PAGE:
However, the panoramic views you’ll be rewarded with are well worth the effort.

In good weather, you’ll have breathtaking views of the Western Bay of Plenty and the deep blue of the Pacific Ocean stretches out as far as your eyes can see. 

Mount Maunganui Summit

#30 Huka Falls Lookout, North Island

Huka Falls is a famous natural wonder located on the North Island of New Zealand. It’s situated near the town of Taupō and is one of the most visited waterfalls in the country.

The falls are formed by the Waikato River, New Zealand’s longest river, as it narrows from approximately 100 meters (328 feet) wide to just 15 meters (49 feet) wide, creating a powerful rush of water.

From the Huka Falls Lookout, you’ll witness the sheer power of the waterfall, which offers the opportunity to take some epic action shots.

For more Instragrammable shots, you can also walk a few metres south to the Huka Falls Bridge, a footbridge suspended over the powerful natural rapids.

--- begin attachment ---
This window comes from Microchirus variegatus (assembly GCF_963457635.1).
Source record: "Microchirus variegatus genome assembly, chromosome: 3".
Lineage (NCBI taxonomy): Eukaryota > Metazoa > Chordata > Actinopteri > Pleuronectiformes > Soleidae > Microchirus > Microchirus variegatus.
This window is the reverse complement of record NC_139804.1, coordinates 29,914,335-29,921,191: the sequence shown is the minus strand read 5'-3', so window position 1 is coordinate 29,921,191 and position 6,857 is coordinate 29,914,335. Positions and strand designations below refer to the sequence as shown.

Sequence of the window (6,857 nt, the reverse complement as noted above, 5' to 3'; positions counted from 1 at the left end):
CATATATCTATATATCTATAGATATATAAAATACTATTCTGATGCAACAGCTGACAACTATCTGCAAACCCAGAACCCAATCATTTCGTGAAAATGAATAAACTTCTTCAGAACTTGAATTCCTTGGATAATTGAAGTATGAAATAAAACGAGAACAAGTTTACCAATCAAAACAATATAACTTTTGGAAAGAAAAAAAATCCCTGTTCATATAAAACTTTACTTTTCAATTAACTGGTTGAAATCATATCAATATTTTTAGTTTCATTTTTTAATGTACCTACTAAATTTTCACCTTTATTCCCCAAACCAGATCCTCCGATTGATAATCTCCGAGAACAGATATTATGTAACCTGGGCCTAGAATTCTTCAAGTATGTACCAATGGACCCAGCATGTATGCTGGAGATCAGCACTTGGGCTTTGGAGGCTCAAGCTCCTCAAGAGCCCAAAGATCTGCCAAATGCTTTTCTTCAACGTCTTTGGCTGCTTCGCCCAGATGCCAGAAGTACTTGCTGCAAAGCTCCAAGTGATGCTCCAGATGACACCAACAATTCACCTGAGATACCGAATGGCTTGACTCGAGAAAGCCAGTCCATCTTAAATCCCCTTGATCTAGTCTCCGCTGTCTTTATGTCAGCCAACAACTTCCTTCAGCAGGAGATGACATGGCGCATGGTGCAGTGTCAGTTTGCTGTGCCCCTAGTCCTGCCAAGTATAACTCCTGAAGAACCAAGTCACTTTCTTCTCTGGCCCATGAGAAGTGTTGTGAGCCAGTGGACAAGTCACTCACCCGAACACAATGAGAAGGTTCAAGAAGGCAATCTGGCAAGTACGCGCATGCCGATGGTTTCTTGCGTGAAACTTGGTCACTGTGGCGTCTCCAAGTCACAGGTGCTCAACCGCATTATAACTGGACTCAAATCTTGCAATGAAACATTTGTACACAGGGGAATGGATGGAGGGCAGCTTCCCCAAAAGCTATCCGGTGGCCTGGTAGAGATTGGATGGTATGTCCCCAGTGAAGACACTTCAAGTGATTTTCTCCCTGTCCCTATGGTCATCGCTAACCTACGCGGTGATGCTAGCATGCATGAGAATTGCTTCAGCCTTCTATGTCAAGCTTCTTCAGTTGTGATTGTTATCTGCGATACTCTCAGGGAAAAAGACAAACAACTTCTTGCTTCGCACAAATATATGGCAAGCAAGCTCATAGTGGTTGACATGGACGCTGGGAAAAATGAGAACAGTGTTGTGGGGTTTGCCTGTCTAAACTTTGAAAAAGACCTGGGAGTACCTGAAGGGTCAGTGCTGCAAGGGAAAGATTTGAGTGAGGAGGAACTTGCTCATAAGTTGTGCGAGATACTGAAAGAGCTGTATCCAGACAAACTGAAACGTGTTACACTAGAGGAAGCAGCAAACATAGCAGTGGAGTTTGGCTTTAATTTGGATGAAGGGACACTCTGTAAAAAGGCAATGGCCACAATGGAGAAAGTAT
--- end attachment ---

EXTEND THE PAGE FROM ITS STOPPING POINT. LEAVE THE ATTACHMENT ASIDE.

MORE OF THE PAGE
If you’re seeking a more up-close experience, jet boat rides operate from the Huka Falls area, taking visitors on thrilling trips close to the base of the falls. It’s an exhilarating way to feel the force of the water and get sprayed by its mist.


New Zealand is a photographer’s paradise, offering endless views that will leave you in awe! Whether you embark on a hiking adventure, take a scenic drive, or soar above the landscapes in a helicopter, each moment promises to be a visual feast for your senses.

So, pack your camera, set off on your New Zealand journey, and let nature’s wonders unfold before your eyes!

Happy exploring! ✌🏻✌🏼✌🏽✌🏾✌🏿